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    The interconversion of carbon in organic, inorganic and refractory carbon is still beyond the grasp of present environmentalists. The bacteria and their phages, being the most abundant constituents of the aquatic environment, represent an ideal model for studing carbon regulation in the aquatic system. The refractory dissolved organic carbon (DOC), a recently coined terminology from the microbe-driven conversion of bioavailable organic carbon into difficult-to-digest refractory DOC by microbial carbon pump (MCP), is suggested to have the potential to revolutionize our view of carbon sequestration. It is estimated that about 95% of organic carbon is in the form of refractory DOC, which is the largest pool of organic matter in the ocean. The refractory DOC is supposed to be the major factor in the global carbon cycle whose source is not yet well understood. A key element of the carbon cycle is the microbial conversion of dissolved organic carbon into inedible forms. The time studies of phage-host interaction under control conditions reveal their impact on the total carbon content of the source and their interconversion among organic, inorganic and other forms of carbon with respect to control source. The TOC- analysis statistics stipulate an increase in inorganic carbon content by 15-25 percent in the sample with phage as compared to the sample without phage. The results signify a 60-70 fold increase in inorganic carbon content in sample with phage, whereas, 50-55 fold in the case of sample without phages as compared with control. This increase in inorganic carbon content may be due to lysis of the host cell releasing its cellular constituents and utilization of carbon constituent for phage assembly and development. It also proves the role of phages in regulating the carbon flow in aquatic systems like oceans, where their concentration outnumbered other species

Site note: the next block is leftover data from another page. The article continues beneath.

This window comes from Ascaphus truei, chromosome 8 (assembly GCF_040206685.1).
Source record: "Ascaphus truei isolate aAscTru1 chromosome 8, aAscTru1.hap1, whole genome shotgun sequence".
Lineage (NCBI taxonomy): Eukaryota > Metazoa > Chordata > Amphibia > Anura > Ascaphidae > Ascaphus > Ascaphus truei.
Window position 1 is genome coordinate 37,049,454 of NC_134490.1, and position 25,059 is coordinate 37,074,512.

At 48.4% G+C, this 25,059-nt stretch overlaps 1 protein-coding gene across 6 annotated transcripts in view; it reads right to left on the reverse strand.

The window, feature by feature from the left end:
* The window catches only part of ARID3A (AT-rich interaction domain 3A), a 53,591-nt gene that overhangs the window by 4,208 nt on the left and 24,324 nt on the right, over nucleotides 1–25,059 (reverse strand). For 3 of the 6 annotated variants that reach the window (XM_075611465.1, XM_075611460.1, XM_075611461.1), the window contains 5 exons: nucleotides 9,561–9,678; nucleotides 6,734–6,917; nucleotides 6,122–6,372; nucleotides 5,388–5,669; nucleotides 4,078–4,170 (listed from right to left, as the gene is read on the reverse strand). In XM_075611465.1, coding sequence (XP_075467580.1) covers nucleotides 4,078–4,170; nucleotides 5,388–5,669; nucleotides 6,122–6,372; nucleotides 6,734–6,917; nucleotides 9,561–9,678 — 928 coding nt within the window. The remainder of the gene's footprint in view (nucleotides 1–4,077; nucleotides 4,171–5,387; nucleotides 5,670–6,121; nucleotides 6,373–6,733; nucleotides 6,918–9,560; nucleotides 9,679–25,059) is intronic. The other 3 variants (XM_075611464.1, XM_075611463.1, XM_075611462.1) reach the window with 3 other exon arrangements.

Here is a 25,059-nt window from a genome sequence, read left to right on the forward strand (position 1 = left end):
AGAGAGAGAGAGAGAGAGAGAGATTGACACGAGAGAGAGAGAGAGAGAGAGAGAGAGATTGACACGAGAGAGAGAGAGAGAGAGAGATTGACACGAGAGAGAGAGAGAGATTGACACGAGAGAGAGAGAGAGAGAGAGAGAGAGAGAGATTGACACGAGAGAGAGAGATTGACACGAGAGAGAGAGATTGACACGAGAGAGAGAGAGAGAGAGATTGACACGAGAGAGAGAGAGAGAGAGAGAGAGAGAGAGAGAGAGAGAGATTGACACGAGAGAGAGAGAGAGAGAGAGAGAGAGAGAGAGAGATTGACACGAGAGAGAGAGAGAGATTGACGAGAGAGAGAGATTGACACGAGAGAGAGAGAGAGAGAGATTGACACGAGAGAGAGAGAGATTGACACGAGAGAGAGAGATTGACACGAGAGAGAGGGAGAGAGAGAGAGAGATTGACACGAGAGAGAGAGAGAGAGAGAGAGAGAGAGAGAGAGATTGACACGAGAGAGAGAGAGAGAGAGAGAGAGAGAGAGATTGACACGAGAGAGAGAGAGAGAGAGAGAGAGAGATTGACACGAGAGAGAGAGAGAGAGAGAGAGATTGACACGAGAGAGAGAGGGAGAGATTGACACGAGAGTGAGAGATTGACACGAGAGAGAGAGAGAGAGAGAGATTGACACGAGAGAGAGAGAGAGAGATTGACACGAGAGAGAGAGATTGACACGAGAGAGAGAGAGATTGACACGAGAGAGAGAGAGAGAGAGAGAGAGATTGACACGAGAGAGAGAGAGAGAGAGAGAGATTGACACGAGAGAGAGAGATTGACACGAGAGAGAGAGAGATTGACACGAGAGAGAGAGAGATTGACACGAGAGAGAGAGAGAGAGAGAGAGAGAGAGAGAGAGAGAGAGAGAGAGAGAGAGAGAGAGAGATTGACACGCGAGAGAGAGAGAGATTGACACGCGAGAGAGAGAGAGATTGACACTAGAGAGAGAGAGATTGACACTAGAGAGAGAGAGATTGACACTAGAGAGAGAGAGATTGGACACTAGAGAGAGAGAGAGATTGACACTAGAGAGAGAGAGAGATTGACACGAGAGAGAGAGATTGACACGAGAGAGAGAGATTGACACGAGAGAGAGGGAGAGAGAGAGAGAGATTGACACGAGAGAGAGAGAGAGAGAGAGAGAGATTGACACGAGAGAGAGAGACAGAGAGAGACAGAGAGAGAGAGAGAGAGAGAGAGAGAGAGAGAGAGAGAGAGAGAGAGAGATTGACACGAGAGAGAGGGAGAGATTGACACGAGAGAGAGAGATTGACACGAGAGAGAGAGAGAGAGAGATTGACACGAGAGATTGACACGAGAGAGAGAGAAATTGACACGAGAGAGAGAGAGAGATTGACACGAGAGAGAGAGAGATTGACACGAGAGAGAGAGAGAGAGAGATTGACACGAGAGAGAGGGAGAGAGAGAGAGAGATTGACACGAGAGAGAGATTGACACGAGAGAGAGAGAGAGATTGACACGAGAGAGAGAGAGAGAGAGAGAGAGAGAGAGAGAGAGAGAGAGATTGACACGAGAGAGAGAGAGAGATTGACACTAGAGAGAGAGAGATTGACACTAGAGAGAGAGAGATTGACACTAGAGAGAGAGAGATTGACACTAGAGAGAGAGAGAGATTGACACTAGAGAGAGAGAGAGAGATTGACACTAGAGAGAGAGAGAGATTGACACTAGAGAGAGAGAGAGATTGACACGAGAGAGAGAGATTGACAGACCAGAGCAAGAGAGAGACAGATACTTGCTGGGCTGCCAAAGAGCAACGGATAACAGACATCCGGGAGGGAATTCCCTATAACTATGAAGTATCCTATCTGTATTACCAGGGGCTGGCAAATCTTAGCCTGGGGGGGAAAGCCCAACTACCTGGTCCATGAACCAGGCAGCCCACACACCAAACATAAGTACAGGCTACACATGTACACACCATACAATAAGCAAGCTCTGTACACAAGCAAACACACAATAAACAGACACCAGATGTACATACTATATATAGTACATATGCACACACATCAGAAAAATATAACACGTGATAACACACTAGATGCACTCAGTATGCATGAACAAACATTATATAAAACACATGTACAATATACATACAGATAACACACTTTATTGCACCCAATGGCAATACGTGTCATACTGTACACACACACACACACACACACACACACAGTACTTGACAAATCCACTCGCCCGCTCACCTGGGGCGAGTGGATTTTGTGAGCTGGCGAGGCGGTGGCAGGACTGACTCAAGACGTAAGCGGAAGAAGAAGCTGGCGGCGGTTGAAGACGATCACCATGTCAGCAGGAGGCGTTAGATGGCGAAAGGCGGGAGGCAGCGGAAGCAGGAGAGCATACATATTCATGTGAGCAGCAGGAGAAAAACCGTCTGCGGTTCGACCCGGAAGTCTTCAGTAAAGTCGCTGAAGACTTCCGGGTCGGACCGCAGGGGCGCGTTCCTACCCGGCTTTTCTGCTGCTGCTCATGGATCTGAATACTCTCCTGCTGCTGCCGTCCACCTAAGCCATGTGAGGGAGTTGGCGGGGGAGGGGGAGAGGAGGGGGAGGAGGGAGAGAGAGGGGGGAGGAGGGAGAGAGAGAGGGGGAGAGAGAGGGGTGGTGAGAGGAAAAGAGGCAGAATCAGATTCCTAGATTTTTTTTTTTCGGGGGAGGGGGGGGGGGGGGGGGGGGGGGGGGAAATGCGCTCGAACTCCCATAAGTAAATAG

Terrestrial and fluvial carbon fluxes in a tropical watershed: Nyong basin, Cameroon

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    The Nyong watershed, with an area of 27 800 km2 and a mean annual discharge of 390 m3 s−1, is the second largest river in Cameroon. The Nyong watershed serves as an outstanding study area for the examination of carbon fluxes in humid tropical environments because of its limited anthropogenic impact and homogeneous silicate bedrock. Between April 2005 and April 2007, we sampled water at seven stations, from the small watershed of the Mengong (0.6 km2) to the Nyong at Edea (24 500 km2), and monitored temperature, pH, dissolved inorganic carbon (DIC) and dissolved organic carbon (DOC) contents, as well as the isotopic composition of DIC (δ13CDIC)andDOC(δ13CDOC).We estimated terrestrial net ecosystemproductivity in theNyong River watershed and measured fluvial fluxes of carbon to the ocean and the atmosphere. The Nyong River basin sequesters significant amounts of carbon on an annual basis: ~7 920 000t C year−1 (300 g C m−2 year−1). The combined dissolved organic, dissolved inorganic and atmospheric fluxes of carbon from the Nyong River only export 3% of this flux fromthe basin on an annual basis. This includes a minimumCO2 outgassing of 1487 g Cm−2 year−1, comparable to 115% of the annual flux of DOC and four times greater than the flux of DIC

    Spatial and temporal variation in degradation of dissolved organic carbon on the main stem of the Lamprey River

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    Degradation of dissolved organic carbon by microbial and photolytic processes was examined along the main stem of the Lamprey River Watershed located in southeastern New Hampshire. Eight sites were chosen and sampled biweekly throughout the seasonal hydrograph. Lab incubations were employed to assess microbial degradation of dissolved organic carbon (DOC) where one set of samples was exposed to natural sunlight for a day to assess photolytic degradation. Mean biodegradable dissolved organic carbon (BDOC) throughout the study period was 5.8% with no significant variation observed between sites. Temporal variation was found to be a much stronger driver of DOC composition with summer showing the highest degradation of 8.6% and winter the lowest. Initial DOC concentration was found to be the only significant positive predictor of BDOC on both an annual and seasonal scale. Photolysis had no significant effect on DOC degradation or availability of DOC to the microbial pool. Findings suggest that temporal variation is a significant driver of DOC composition via DOC sources that change throughout the season